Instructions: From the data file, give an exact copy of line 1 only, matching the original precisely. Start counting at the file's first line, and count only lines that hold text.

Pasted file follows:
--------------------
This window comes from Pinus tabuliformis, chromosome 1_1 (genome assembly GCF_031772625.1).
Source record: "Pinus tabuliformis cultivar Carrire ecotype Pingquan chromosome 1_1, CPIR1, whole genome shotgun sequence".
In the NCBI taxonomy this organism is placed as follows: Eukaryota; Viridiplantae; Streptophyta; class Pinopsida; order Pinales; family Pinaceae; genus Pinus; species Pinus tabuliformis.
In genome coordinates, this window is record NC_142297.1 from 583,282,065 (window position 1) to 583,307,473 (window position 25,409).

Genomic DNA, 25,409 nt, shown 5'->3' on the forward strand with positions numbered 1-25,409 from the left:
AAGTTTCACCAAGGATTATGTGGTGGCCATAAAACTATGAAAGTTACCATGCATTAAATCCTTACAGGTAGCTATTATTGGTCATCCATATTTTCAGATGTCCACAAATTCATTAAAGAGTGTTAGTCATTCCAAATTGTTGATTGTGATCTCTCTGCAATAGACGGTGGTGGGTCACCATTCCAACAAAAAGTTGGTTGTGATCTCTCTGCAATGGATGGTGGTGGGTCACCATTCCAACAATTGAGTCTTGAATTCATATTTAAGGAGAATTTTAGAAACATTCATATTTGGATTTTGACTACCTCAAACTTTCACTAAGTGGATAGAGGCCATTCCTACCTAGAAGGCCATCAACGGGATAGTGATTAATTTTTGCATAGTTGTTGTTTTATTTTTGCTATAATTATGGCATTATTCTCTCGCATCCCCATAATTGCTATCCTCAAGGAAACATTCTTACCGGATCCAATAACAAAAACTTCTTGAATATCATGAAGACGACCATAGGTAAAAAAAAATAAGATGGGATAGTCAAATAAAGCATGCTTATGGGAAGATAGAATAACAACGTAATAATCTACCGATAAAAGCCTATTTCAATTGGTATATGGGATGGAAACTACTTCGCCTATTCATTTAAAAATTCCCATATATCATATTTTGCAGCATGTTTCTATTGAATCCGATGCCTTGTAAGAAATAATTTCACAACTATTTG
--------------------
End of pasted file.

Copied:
This window comes from Pinus tabuliformis, chromosome 1_1 (genome assembly GCF_031772625.1).